Nevertheless, difficulties emerge when what we want to know and recognize is the way in which this second chance is seen, lived and thought of by our students. Considering our environment, that the school is in a prison, our students, who apart from having the possibility of some negative scholar experiences are deprived of their liberty, which may produce anxiety and uncertainty as a consequence of finding themselves in a physical and temporal space such as prison.
The researchers’ team wants approach to this world view of the school trying to be faithful, as much as possible, to our students’ voice. This is the work that we have done during the first phase of our investigation: collect from our chosen students, their narratives both of their life in general and of their school experience in particular.
With this knowledge, we wanted, in first place, to know, from empathy and confidence with our informants, how their school life was, what they think at present about the school, how they feel about, what it represents for them and what it arouses in them, in order to recognize how they see their training in the future and which expectations within other spheres of their life (labour, social, familiar, affective, personal...) this second chance represents for them.
Following a qualitative methodology, in order to access this information, we planned to produce the life story of each interviewee. In fact, elaborating the life stories we enabled us to extract the first conclusions about if the hypotheses we formulated (the prison school represents a second chance for the students) were true or not.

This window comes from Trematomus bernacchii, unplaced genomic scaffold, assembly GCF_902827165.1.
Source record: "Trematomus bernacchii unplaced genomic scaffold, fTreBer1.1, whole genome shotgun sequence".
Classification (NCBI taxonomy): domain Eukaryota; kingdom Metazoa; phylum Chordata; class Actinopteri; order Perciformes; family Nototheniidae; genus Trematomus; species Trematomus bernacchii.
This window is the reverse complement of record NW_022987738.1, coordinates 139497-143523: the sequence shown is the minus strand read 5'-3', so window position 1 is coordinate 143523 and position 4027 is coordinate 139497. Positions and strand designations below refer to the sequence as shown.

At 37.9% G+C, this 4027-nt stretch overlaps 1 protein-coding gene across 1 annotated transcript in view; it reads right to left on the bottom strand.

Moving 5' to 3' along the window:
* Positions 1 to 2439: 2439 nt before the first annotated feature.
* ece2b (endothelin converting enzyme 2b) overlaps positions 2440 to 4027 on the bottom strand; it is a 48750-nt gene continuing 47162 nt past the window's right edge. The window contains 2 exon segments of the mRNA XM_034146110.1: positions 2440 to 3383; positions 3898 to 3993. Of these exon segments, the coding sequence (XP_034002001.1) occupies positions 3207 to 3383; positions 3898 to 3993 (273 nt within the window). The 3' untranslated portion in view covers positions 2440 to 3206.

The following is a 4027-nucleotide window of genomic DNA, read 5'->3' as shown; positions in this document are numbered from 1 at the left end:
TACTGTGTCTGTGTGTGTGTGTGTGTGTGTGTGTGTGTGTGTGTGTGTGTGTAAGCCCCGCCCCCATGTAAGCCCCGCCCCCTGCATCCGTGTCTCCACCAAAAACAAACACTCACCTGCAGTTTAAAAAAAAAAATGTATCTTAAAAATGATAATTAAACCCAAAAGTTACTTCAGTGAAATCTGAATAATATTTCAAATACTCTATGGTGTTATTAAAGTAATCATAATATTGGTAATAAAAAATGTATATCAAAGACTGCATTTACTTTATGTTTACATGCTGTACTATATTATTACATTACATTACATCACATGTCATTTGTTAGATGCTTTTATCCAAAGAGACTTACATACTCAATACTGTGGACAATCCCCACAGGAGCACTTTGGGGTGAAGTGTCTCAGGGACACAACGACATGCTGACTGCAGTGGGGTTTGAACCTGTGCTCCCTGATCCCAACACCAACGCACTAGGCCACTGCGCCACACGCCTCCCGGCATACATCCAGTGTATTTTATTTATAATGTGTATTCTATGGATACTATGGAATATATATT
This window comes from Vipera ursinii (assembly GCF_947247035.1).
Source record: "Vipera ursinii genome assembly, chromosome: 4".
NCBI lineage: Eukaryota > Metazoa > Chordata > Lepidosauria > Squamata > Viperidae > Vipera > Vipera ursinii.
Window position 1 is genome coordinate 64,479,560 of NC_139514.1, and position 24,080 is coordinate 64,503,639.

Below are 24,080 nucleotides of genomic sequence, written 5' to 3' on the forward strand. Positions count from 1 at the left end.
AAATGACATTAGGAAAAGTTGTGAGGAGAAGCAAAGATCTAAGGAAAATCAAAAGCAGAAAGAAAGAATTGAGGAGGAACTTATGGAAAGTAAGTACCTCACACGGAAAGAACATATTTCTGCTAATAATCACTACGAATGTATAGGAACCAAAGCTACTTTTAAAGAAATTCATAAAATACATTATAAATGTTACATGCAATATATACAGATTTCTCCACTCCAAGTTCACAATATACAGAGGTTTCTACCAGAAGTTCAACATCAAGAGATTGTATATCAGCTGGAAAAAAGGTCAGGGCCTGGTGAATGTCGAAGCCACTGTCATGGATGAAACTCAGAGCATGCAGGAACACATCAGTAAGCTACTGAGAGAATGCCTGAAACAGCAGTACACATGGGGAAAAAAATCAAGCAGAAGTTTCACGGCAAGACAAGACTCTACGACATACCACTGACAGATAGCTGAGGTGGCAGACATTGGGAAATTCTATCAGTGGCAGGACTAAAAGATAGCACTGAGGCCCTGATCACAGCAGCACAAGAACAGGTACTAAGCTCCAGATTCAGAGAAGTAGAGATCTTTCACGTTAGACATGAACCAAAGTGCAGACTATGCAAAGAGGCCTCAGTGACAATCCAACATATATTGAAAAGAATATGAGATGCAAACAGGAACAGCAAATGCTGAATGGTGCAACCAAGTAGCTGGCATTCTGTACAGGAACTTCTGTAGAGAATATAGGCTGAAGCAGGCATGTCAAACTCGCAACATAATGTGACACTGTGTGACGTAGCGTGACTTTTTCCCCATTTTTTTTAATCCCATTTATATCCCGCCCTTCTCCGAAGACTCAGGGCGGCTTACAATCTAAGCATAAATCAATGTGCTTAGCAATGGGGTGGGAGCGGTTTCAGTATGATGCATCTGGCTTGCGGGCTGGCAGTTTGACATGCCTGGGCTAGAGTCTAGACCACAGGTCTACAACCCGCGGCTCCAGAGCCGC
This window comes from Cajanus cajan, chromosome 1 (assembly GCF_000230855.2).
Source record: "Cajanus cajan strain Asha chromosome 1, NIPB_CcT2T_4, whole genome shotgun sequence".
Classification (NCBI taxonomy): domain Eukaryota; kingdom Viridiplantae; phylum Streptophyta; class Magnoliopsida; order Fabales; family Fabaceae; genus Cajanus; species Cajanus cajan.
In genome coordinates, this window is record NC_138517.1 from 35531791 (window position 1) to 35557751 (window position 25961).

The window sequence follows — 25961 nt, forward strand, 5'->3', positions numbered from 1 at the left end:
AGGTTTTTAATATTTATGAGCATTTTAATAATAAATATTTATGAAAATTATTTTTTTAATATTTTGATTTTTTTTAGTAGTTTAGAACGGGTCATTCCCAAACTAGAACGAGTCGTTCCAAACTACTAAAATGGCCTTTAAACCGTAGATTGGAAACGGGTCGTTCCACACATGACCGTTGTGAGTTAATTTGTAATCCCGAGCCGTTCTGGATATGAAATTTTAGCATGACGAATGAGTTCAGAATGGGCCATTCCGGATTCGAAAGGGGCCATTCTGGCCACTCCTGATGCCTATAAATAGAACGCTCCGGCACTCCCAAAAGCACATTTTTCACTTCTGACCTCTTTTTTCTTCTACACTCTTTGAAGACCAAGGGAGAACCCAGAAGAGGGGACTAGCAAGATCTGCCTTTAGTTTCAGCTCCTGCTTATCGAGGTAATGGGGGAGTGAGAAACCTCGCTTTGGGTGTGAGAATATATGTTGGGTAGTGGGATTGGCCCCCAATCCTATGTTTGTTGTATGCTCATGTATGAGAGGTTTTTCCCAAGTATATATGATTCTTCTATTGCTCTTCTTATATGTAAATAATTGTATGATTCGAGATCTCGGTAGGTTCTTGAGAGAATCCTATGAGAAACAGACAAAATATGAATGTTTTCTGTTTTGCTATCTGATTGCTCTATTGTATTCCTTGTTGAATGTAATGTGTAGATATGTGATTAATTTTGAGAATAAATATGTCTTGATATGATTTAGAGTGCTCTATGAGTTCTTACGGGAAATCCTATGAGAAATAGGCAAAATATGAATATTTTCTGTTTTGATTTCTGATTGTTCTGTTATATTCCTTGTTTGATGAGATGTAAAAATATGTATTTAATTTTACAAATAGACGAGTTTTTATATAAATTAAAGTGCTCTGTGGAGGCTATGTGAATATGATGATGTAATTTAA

So as to produce these life stories, we made a semi structured open interview to our chosen students. In this type of interviews the mutual knowledge and confidential element, in conclusion, the empathy for our students, is essential. In fact, it is one of the indispensable requirements to choose the subjects of the sampling. We deal with human material: feelings, hopes, failures, successes, disappointments. So, it is at this point where the researchers’ team must act more carefully. We mustn’t only focuse in the methodological exactitude, but we should build the investigation from the respect of its main characters.
This travel in time, from a remembered past to a lived present in a specific situation, the vision not only of a future but the reconstruction of the scholar past, will provide tools for our students and for ourselves in order to build together a real second chance that may open a future where the school might be relevant.
With all the information provided during the interview, the interviewer wrote life story of each interviewee.
We know a life story as (…) stories produced with the intention to prepare and transmit a report, personal or collective, which refers to the way of life of a community in a particular historical period. (…)2
Each participating country has chosen three of all made for qualitative research.
The first part of this document are these selected stories and the second part contains the final reports of each country explaining everything from the development process followed the interviews until the final version of the life story.